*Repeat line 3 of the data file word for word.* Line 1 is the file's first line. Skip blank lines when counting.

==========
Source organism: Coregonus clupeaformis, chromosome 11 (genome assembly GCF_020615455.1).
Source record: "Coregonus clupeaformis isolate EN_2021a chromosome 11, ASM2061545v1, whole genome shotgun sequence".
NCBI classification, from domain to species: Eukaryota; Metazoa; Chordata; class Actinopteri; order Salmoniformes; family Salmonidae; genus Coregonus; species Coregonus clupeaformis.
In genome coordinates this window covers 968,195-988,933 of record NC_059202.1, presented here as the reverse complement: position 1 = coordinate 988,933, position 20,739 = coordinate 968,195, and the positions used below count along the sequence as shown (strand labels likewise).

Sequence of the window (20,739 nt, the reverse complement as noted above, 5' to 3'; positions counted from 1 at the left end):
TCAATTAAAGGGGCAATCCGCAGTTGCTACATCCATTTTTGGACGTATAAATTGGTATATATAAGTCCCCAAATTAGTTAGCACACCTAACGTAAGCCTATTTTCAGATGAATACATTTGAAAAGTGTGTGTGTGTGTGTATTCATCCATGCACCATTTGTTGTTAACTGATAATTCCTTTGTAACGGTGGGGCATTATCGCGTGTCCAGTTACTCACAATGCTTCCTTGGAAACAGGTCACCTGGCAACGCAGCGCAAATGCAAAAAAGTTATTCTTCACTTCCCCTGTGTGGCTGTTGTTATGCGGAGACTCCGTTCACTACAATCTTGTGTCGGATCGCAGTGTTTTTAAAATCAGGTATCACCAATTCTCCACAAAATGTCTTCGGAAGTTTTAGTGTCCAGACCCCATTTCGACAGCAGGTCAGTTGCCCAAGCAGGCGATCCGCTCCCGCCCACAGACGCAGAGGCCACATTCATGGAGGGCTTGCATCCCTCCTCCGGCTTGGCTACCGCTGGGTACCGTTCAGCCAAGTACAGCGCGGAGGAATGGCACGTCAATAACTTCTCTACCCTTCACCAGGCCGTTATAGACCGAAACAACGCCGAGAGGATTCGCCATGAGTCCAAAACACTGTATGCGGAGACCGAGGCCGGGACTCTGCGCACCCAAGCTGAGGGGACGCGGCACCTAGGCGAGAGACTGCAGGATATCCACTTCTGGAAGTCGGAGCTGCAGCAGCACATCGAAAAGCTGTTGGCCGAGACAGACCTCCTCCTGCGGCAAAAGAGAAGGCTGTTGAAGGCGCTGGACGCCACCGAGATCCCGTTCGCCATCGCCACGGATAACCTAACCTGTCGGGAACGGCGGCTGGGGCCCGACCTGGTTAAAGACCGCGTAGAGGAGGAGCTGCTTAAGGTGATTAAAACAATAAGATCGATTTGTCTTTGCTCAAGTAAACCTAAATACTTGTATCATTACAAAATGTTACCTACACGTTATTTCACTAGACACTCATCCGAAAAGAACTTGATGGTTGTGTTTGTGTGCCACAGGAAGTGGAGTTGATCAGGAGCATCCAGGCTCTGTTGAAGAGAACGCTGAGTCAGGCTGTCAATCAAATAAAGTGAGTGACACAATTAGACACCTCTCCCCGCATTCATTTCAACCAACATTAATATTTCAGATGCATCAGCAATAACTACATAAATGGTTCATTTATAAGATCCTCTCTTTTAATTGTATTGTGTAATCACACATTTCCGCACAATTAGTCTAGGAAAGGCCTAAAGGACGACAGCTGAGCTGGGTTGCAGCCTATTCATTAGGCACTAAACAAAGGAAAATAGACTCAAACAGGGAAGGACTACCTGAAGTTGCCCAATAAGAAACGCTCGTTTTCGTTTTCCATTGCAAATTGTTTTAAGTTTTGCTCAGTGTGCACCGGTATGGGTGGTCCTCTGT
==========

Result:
NCBI classification, from domain to species: Eukaryota; Metazoa; Chordata; class Actinopteri; order Salmoniformes; family Salmonidae; genus Coregonus; species Coregonus clupeaformis.